The Russian president’s one-on-one with NBC has been widely aired and much discussed across state media platforms. In it, Putin dropped a Russian schoolyard rhyme in response to one question and alluded to the satirical Soviet novel “The Little Golden Calf” in another — references for a Russian audience rather than an American one. – Washington Post

Russian police have removed Belarusian opposition politician Sviatlana Tsikhanouskaya from their wanted list at the initiative of the Belarusian authorities, the RIA news agency reported on Tuesday. – Reuters

An American president won’t side with Moscow over his own intelligence agencies. There will be no talk of a “reset” in Russian relations. And it is highly doubtful that anyone will gaze into Vladimir Putin’s eyes and discuss his soul. – Associated Press

A few dozen supporters of jailed Russian opposition leader Alexey Navalny have staged a colorful, cheeky rally in Geneva, in the hope of sending a message to Russian President Vladimir Putin ahead of his summit with U.S. President Joe Biden. – Associated Press

The parents of a former U.S. Marine languishing in a Russian prison are hopeful that President Biden and Vladimir Putin can reach an agreement to secure his freedom after nearly two years in detention. – Fox News

In advance of his hotly anticipated sit-down with Russian President Vladimir Putin, President Joe Biden is taking cues from a group of outside Russia experts, including former Trump administration officials, according to reports. – Washington Examiner

According to the US state department, the Montreal-based non-profit is anything but independent. Instead, it said in a report published last year, the organisation is “deeply enmeshed in Russia’s broader disinformation and propaganda ecosystem”. – Financial Times

Editorial: However frosty the relationship, the Geneva meeting offers a potential chance to launch initiatives useful to both sides in discrete areas such as curbing ransomware crime or beginning to renew the arms control architecture that has been partially dismantled in recent years. In perilous times, jaw-jaw still has some value. But it must be backed with clarity and determination. – Financial Times

Josh Rogin writes: Biden and Putin have a crowded agenda for Wednesday’s meeting in Geneva, but this issue ought to be on it, along with other human rights issues, such as Putin’s ever-increasing appetite for jailing his political opponents, including opposition leader Alexei Navalny. President Donald Trump made clear to Putin that he personally didn’t care about any of these things. Biden’s task is to convince Putin that the United States as a country still does. – Washington Post

Elena Chernenko writes: With this legacy, no American president would have a substantial audience in Russia. Secure internally and with little to lose, Vladimir Putin is ready for President Biden. As for his image in the United States and the rest of the West, it’s fair to assume — after years as their arch-villain and evil mastermind — that Mr. Putin couldn’t care less. – New York Times

Jonah Goldberg writes: To his credit, Biden seems to be sincerely interested in propagating the faith of democracy, the rule of law and Western resolve. He won’t be able to persuade Putin of any of that. But that’s not the audience that matters. There are people throughout Russia who need to hear it — and in America, too. – Los Angeles Times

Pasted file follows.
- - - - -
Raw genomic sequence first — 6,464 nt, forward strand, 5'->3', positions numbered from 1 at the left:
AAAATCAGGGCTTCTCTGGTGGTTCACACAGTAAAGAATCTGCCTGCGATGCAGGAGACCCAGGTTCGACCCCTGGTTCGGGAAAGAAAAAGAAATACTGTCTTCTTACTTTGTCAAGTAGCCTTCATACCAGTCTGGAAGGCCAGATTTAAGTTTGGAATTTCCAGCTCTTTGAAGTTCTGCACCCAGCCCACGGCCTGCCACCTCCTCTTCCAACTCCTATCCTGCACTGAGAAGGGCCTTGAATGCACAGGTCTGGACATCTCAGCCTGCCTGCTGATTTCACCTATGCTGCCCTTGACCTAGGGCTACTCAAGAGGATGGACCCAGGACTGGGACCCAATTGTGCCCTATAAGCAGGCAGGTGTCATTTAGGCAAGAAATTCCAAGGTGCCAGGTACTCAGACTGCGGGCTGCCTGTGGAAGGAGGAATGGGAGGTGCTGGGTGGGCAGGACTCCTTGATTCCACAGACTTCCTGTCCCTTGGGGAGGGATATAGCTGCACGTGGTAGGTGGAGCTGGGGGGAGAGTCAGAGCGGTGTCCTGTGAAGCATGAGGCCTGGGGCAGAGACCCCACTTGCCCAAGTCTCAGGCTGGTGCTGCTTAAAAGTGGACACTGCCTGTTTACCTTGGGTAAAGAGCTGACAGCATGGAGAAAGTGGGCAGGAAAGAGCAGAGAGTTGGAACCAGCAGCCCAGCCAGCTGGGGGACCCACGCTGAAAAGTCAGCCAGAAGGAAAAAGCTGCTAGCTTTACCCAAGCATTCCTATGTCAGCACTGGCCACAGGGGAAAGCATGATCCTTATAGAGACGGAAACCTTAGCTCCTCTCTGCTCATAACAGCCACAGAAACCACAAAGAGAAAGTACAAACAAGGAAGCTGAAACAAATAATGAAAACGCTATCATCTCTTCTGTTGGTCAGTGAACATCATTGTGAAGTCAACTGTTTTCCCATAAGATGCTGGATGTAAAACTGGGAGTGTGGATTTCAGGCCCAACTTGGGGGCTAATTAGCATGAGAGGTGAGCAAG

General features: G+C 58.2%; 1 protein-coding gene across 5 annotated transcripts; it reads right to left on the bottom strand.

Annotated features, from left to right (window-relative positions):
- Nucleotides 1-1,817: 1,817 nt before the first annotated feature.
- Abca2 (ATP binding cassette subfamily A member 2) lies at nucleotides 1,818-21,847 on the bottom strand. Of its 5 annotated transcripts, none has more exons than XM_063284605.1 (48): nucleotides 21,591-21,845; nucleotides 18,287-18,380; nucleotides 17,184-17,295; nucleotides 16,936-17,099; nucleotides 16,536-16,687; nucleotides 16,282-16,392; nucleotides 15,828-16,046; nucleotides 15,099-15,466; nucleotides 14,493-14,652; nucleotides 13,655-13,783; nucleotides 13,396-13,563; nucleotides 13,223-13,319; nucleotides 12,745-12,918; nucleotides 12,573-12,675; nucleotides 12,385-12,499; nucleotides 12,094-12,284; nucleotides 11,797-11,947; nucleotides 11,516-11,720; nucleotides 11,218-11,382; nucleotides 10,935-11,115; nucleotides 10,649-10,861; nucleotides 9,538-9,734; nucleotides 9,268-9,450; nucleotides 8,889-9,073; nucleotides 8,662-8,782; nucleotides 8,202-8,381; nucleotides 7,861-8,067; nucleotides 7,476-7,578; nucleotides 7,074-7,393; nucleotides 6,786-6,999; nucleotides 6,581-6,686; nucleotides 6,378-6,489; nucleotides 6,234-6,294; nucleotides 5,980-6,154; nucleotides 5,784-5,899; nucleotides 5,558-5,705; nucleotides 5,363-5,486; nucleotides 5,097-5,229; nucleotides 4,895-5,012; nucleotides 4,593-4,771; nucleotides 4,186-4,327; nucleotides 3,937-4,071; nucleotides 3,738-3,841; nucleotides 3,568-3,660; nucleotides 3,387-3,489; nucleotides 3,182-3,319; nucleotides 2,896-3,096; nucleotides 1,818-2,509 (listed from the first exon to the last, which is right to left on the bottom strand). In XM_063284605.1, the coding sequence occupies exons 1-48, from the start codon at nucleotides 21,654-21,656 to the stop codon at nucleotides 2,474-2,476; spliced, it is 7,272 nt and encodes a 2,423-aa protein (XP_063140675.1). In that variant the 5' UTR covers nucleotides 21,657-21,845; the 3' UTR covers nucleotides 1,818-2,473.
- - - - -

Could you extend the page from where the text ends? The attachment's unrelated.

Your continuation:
Andrew Weiss writes: In other realms, the most we can hope for probably is the re-establishment of a handful of channels of communication, along with decent risk management and efforts to avoid conflict in areas where we may bump into each other.The Biden team has many pressing issues on its agenda. They may soon find that the only stable and predictable element in the relationship with Moscow is the corrosive force of mistrust and disappointment. – Financial Times


After just a year of negotiations, Britain and Australia have agreed “in principle” to a free-trade agreement, the governments of the two nations announced on Tuesday. The relatively swift deal will eventually eliminate tariffs between the two countries. – New York Times

Britain’s trade minister on Wednesday called on the European Union to be responsible and reasonable in a row over the implementation of Northern Ireland Protocol of the Brexit divorce deal. – Reuters

Ireland expects that Britain’s approach to Brexit talks with the European Union are likely to change and improve following pressure exerted by international partners at the Group of Seven summit at the weekend, Foreign Minister Simon Coveney said. – Reuters

U.S. and European Union officials are planning for a high-tech divorce from China, with the launch of a council that could enable the transatlantic alliance to establish a “common market” unstained by Beijing’s espionage and human rights abuses. – Washington Examiner

The leaders of Serbia and Kosovo on Tuesday resumed EU-brokered negotiations aimed at resolving a long-lasting dispute that remains a source of tensions in the volatile Balkans. – Associated Press

A day after Ukraine’s President Volodymyr Zelenskyy tweeted NATO leaders had “confirmed” it would become a member, NATO Secretary General Jens Stoltenberg made clear no such action was imminent. – Defense News